Shedding new light on how U.S. foreign policy is made, Ralph G. Carter and James M. Scott focus on "congressional foreign policy entrepreneurs," the often unrecognized representatives and senators who take action on foreign policy matters rather than waiting for the executive branch to do so. These proactive members of Congress have undertaken many initiatives, including reaching out to Franco's Spain, promoting detente with the Soviet Union, proposing the return of the Panama Canal, seeking to ban military aid to Pinochet's regime in Chile, pushing for military intervention in Haiti, and championing the recognition of Vietnam. In Choosing to Lead, Carter and Scott examine the characteristics, activities, and impact of foreign policy entrepreneurs since the end of the Second World War. In so doing, they show not only that individual members of Congress have long influenced the U.S. foreign policy-making process, but also that the number of foreign policy entrepreneurs has grown over time.Carter and Scott combine extensive quantitative analysis, interviews with members of Congress and their staff, and case studies of key foreign policy entrepreneurs, including Frank Church, William Fulbright, Jesse Helms, Edward Kennedy, Pat McCarran, and Curt Weldon. Drawing on their empirical data, the authors identify the key variables in foreign policy entrepreneurship, including membership in the Senate or House, seniority and committee assignments, majority or minority party status, choice of foreign policy issues, and the means used to influence policy. By illuminating the roles and impact of individual members of Congress, Carter and Scott contribute to a more nuanced understanding of the broader U.S. foreign policy-making process.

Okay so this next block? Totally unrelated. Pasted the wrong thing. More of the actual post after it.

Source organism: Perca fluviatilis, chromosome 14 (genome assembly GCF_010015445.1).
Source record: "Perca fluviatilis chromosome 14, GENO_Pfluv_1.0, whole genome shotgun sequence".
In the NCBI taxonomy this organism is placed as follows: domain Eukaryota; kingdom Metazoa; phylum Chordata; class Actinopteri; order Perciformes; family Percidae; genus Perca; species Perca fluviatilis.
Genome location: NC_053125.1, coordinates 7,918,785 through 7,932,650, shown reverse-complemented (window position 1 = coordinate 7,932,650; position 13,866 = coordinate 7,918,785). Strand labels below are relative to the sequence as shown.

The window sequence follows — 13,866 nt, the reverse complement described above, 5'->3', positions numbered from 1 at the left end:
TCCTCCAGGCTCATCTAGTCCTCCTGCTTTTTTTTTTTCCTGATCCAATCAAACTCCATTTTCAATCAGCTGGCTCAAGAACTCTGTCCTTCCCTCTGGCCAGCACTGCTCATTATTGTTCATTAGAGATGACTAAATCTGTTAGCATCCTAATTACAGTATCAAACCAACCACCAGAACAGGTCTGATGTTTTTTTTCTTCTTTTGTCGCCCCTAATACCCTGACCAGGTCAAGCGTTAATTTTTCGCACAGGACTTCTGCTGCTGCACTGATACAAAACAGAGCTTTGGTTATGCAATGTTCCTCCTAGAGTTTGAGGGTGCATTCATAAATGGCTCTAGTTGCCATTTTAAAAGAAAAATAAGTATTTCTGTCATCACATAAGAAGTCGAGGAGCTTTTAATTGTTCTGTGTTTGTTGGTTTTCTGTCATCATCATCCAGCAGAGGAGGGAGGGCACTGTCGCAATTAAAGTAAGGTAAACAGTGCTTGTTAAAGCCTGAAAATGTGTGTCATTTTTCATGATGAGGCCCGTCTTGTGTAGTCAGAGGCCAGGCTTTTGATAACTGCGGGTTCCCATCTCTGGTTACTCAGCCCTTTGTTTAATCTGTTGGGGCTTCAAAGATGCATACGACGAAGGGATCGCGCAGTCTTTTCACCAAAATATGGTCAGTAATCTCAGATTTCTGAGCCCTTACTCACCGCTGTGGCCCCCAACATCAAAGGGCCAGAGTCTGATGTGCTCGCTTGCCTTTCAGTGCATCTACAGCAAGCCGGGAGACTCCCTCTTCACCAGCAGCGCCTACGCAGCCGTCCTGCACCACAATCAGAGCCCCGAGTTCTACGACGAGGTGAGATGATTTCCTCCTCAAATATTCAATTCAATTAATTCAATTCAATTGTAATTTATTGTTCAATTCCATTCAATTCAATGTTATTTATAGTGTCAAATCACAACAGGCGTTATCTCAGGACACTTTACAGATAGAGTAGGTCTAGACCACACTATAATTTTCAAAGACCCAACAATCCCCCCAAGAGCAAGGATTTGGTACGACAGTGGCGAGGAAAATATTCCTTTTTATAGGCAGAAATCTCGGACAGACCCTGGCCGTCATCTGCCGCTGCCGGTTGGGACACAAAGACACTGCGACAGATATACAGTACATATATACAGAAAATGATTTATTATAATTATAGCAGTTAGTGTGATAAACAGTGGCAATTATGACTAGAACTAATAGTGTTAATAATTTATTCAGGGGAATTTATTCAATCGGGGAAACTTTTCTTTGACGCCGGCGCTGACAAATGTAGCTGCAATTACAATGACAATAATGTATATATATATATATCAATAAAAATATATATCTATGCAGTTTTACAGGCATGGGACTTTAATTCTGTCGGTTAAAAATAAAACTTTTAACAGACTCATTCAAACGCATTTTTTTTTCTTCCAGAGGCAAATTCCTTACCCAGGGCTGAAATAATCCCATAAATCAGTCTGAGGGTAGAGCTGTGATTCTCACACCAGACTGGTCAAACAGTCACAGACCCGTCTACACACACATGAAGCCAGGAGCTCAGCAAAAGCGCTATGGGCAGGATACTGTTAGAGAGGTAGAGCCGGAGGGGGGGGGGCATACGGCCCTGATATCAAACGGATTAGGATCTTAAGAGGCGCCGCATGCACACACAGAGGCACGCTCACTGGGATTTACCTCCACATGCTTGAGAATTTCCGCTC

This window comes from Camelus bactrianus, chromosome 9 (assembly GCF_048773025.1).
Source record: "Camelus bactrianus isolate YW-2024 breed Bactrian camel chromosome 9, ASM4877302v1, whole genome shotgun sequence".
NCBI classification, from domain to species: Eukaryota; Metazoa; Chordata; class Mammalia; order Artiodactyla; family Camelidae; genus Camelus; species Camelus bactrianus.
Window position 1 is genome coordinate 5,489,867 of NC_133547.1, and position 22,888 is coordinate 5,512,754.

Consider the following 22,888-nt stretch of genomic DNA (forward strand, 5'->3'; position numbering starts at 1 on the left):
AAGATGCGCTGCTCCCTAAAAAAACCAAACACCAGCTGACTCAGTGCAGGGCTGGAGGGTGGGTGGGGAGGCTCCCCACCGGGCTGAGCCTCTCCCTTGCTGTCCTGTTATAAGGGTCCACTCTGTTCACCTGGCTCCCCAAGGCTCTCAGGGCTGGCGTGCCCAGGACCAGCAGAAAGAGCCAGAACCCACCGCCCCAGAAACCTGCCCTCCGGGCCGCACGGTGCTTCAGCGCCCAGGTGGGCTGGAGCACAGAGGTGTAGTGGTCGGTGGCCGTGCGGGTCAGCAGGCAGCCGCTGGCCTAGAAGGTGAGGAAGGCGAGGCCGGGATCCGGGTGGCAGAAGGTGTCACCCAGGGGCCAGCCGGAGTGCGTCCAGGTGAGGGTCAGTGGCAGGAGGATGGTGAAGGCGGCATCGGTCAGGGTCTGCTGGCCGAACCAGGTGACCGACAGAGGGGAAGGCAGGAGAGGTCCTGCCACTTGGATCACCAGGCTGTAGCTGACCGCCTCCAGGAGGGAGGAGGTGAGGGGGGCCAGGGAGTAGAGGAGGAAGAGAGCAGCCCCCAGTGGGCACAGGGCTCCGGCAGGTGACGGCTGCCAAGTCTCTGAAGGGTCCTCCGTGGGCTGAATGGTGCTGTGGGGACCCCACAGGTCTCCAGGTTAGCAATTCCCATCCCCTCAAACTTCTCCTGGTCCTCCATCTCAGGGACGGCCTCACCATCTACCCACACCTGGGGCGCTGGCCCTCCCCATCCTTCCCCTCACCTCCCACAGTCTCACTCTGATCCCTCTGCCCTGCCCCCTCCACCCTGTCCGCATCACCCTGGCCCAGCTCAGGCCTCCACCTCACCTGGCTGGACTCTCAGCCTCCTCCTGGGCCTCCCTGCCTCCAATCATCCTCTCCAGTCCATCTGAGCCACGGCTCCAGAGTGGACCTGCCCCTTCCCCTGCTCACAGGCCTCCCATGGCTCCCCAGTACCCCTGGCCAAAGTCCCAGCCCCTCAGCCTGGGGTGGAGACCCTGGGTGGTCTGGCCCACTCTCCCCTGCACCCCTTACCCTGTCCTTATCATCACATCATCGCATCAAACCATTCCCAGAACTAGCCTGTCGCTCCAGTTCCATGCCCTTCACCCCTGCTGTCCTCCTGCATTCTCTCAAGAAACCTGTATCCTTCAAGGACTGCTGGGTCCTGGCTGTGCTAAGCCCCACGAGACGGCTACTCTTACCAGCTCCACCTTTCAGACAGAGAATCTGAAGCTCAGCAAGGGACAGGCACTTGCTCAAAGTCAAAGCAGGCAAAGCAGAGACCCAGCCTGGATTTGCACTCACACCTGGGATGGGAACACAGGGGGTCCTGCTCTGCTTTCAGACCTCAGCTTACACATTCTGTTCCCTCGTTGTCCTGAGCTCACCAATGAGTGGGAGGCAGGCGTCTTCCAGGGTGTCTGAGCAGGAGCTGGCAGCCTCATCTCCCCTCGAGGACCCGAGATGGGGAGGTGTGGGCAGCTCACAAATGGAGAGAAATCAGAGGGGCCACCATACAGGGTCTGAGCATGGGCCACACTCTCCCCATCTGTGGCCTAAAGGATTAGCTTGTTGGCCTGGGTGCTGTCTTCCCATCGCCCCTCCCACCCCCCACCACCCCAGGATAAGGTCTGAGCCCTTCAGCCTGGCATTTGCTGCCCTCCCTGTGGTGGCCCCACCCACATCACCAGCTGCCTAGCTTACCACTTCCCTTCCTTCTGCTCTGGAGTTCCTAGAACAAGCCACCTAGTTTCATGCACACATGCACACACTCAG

Choosing to Lead
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